Now let’s compare that to when I was a kid. Other than talking on the phone, here’s how I communicated with friends.
I passed notes during study hall. I wrote letters over summer break. I corresponded with pen pals from other countries.
I think my kids are missing out.
Call me old fashioned, but there’s something special about seeing (and reading) someone’s handwriting. Everyone has their own unique style. It’s kind of an art form. A lost art, I’m afraid.
For example, how do you space out your letters? Do you make narrow or wide loops? How do you dot your i’s and cross your t’s? Are your letters rounded or pointed? Do you use heavy or light pressure? Are letters slanted to the left or to the right? Or not at all? All of these factors create a distinct writing style that's unique to you.
Here’s an example. Patty and I have been friends since fourth grade. To this day I can recognize her handwriting with only a glance. It’s unique to her.
I can’t tell you the number of notes Patty and I passed from grade school to graduation, but thanks to my pack-ratty ways, I can tell you what we wrote about. (I recently dug out a few from storage!) Here’s a brief summary of our most popular topics during our junior high years.
Boys. Shopping. Volleyball. How much we hated our hair. School dances. Stuff other girls said. Boring classes. Difficult tests. Unreasonable parents. And whatever plans we were trying to make for the upcoming Friday night.
Obviously our letters didn’t include any deep, philosophical discussions. But that was life in seventh grade.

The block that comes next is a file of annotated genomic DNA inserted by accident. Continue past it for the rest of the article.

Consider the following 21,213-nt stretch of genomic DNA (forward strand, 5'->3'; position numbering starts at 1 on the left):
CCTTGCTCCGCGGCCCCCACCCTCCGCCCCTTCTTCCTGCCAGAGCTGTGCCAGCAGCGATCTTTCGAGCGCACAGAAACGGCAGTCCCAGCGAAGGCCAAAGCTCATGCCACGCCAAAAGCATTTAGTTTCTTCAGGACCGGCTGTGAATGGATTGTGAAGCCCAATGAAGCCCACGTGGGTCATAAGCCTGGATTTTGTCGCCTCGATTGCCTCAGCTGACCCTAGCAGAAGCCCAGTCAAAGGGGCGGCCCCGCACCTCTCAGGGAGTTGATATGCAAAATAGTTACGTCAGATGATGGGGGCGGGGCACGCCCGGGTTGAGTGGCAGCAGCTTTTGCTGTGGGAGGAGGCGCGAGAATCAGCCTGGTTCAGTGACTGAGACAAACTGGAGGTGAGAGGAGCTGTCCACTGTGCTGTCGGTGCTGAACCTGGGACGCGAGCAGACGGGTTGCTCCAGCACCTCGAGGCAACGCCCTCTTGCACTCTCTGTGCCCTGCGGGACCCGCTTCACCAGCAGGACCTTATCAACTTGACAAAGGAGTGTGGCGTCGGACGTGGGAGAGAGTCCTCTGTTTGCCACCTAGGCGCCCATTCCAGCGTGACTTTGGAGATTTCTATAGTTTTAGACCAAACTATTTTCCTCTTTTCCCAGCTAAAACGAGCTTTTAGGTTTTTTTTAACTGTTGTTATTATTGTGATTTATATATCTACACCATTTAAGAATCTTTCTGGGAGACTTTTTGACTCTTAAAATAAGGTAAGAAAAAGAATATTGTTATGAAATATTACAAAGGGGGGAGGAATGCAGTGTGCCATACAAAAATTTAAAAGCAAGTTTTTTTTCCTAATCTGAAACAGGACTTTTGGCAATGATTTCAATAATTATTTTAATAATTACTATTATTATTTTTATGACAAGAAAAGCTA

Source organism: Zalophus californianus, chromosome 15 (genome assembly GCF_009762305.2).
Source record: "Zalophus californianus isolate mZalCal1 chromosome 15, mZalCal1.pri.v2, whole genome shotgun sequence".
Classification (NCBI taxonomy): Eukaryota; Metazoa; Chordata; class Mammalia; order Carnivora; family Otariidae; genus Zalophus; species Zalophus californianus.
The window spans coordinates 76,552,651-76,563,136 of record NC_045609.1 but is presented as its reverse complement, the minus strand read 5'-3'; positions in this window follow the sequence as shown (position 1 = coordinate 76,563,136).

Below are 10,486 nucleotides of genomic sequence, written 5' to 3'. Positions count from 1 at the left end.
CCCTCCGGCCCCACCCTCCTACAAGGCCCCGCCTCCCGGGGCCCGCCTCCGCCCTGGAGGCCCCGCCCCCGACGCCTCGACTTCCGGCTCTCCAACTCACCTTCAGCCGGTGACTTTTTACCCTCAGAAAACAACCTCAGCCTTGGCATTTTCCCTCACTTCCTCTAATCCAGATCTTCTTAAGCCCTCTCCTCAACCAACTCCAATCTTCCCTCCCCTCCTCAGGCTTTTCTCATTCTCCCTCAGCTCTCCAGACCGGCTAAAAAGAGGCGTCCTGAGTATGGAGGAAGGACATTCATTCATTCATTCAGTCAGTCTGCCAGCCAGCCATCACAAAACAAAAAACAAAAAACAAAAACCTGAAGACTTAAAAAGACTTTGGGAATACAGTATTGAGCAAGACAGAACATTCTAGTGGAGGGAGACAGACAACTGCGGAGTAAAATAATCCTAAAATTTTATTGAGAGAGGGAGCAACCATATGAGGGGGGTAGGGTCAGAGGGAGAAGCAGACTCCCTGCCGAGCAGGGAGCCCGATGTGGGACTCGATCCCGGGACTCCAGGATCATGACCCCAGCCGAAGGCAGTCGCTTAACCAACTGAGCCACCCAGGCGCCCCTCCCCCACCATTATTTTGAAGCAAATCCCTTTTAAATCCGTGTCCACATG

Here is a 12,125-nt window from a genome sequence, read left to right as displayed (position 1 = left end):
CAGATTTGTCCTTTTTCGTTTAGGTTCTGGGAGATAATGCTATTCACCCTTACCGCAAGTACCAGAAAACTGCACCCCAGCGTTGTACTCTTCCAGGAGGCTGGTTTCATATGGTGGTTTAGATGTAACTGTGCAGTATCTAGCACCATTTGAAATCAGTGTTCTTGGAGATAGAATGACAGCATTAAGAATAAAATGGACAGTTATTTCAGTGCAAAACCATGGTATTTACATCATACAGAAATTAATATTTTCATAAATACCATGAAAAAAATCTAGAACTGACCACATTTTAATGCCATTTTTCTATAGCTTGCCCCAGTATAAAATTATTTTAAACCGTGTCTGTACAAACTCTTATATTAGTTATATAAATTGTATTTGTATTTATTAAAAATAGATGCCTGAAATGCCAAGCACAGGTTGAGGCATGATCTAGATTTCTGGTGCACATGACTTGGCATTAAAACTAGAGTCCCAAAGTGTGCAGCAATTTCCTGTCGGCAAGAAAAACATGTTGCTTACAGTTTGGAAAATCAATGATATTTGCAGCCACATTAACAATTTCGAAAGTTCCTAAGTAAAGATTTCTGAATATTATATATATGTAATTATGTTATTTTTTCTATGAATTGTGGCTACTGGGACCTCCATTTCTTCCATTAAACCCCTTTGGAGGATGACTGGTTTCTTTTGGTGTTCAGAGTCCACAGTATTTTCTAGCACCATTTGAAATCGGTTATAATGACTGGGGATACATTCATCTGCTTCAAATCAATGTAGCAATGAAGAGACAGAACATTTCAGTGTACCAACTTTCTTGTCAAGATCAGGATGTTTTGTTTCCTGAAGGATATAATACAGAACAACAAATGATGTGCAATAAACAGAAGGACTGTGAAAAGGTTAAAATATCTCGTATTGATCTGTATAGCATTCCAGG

Here’s a nice one from Patty:
Don’t get me wrong. I love technology. I like the convenience of texting. I enjoy keeping in touch with folks on Facebook. I would NOT want to sit down and write my blog in longhand each week! But with all of our digital options, we’re losing the personal touch.
My friend Brenda knows the value of a handwritten note. Not only does she like to send cards (yes, through the U.S. Postal Service!) she also takes the time and effort to write something inside of her cards.
Twenty-one years ago, my grandma gave me several handwritten recipes at my wedding shower. I refer to her recipes often. I love seeing Grandma's signature - the same familiar signature that signed my birthday cards year after year.
This past week I had the opportunity to look through Grandma’s old recipe boxes. As I flipped through the cards, I pictured my grandma, standing by the stove with an apron around her waist, stirring a big boiling pot of something yummy.
One card had dried specks of frosting that had probably splattered from her mixer. Another had a dark spot from opening a can of chili beans nearby. Grandma's recipe cards are a small piece of her that I can hold in my hands. I know it sounds strange, but it all feels so … personal.